THE PEOPLE OF THE STATE OF CALIFORNIA DO ENACT AS FOLLOWS:
SECTION 1. With respect to innovation and entrepreneurship by those connected to the University of California, the Legislature finds and declares all of the following:
(a) The State of California is well-positioned to harness the power of the University of California’s expertise to spur economic development.
(b) The University of California contributed to the launch and growth of some of California’s strongest industries, including aerospace, agriculture, biotechnology, computers and semiconductors, telecommunications, and digital media.
(c) Instruction and research at the University of California can be the genesis of tomorrow’s industries, companies, and commercial successes.
(d) As a public institution of higher education, the University of California is positioned to address challenges faced by entrepreneurs—challenges that are particularly acute for groups such as women and minorities who are typically underrepresented in private incubators and accelerators.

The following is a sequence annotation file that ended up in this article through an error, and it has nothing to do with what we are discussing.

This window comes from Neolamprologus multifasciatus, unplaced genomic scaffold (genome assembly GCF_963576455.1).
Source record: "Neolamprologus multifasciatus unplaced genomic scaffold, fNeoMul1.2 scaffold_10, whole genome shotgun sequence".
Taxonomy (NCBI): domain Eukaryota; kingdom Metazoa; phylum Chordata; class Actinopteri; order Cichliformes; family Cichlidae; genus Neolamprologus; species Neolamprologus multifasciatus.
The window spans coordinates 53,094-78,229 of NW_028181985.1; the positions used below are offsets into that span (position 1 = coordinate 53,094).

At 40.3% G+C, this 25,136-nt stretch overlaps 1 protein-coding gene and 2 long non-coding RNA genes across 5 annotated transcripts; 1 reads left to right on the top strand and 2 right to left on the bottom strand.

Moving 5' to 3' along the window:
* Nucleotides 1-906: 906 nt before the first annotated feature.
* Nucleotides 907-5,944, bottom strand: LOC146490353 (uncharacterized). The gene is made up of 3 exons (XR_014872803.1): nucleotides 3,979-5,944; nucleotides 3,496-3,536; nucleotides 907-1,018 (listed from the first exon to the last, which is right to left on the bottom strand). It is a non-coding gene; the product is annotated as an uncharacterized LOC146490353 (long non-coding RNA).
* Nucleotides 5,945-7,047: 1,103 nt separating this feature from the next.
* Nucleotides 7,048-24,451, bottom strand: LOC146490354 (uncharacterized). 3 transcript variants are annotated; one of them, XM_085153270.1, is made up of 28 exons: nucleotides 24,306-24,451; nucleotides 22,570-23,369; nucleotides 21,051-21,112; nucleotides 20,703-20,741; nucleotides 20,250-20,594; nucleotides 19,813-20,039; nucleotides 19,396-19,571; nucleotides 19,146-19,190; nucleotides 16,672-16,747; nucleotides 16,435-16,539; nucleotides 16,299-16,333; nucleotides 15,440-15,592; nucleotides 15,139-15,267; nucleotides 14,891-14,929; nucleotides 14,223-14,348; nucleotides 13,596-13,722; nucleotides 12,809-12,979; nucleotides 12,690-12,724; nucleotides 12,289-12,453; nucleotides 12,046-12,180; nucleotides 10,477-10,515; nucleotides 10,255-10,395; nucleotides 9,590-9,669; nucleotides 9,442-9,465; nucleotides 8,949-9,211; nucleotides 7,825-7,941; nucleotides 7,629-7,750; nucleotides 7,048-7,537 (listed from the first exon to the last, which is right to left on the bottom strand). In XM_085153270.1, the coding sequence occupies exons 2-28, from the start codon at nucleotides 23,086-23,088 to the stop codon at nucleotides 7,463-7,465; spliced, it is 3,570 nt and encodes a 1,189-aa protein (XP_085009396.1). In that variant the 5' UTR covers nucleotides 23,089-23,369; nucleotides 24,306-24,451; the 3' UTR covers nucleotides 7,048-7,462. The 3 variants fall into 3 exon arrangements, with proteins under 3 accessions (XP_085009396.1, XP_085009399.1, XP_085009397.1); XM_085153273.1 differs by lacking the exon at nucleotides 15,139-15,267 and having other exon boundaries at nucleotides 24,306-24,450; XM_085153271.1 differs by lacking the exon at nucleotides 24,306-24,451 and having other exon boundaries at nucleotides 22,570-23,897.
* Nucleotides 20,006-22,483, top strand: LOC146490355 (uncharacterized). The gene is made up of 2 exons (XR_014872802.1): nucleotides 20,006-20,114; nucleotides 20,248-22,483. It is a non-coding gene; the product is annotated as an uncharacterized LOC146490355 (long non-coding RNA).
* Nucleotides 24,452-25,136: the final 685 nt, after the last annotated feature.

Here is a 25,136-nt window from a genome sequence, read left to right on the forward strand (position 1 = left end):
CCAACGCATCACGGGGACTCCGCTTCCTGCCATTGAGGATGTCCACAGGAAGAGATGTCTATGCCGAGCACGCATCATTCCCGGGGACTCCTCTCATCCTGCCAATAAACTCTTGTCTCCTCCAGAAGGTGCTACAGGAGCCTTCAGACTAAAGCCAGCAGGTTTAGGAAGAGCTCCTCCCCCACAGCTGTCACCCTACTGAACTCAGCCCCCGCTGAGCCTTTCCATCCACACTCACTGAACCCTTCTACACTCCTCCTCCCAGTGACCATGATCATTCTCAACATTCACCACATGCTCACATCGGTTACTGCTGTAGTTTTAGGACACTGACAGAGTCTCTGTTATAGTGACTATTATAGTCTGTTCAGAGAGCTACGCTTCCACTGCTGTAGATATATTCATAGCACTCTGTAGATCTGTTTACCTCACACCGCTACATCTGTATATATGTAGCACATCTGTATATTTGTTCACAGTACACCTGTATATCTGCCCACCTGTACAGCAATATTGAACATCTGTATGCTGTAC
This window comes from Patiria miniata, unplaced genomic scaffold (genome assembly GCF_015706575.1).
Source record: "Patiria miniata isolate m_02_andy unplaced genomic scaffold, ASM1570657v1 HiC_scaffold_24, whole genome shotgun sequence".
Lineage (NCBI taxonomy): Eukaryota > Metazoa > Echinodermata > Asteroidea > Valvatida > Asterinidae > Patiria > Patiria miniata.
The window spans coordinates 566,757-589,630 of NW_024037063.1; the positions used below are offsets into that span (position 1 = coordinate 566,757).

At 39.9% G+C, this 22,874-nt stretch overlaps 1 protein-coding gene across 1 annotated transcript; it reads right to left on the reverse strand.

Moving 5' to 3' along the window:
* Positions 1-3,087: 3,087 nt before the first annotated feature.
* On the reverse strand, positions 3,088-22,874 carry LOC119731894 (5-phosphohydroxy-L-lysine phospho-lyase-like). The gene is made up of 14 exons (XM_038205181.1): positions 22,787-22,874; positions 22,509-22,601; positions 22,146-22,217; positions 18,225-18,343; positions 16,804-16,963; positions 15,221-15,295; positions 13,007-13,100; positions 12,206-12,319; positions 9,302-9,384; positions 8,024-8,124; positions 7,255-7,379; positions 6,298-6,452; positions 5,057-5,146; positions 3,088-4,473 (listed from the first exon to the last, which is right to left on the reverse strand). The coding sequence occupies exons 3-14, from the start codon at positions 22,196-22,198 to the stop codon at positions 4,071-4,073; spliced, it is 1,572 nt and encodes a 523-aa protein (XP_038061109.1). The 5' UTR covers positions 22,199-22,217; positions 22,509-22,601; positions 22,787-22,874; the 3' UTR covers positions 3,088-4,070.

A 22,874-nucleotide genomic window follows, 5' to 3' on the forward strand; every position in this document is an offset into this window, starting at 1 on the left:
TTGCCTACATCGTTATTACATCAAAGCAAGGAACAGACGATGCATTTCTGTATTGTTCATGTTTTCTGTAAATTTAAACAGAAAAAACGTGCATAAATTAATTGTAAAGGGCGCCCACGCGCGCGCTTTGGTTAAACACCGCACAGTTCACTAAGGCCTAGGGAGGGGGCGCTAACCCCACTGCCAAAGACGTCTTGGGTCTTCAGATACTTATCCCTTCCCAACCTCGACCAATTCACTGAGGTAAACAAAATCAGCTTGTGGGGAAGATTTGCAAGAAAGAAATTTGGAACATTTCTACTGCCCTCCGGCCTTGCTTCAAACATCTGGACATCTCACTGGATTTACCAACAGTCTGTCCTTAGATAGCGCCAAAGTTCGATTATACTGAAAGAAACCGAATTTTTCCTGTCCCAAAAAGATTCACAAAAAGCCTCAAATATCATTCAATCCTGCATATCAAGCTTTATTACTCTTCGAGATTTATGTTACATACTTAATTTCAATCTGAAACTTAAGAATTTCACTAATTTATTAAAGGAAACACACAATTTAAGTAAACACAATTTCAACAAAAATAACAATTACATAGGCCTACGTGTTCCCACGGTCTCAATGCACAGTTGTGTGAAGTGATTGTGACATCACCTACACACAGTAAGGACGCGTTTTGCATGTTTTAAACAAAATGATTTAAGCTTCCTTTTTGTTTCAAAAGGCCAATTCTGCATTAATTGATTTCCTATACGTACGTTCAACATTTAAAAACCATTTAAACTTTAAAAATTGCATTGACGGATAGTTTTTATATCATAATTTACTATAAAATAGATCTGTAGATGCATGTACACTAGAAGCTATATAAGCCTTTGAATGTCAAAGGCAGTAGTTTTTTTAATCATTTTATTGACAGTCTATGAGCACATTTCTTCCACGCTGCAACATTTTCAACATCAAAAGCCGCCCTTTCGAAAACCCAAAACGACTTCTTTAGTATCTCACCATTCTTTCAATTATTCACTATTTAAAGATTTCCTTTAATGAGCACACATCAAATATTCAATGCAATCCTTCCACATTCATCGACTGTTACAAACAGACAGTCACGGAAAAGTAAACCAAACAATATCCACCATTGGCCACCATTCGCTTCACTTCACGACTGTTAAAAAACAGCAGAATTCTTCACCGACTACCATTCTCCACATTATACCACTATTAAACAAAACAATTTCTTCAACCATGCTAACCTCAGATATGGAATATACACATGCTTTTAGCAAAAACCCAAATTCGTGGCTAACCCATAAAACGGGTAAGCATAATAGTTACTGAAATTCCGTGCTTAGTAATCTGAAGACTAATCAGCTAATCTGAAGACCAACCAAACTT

(e) It is therefore the intent of the Legislature to provide one-time funds for new infrastructure at each campus to (1) enhance the state’s network of programs and services that support innovators, entrepreneurs, startups, investors, and industry and community partners that are locally based and committed to serving in communities across California and (2) generate commitments of private funds for these activities in an amount at least equal to the amount of state funds.
SEC. 2. Chapter 14.5 (commencing with Section 92965) is added to Part 57 of Division 9 of Title 3 of the Education Code, to read:
CHAPTER 14.5. Innovation and Entrepreneurship Expansion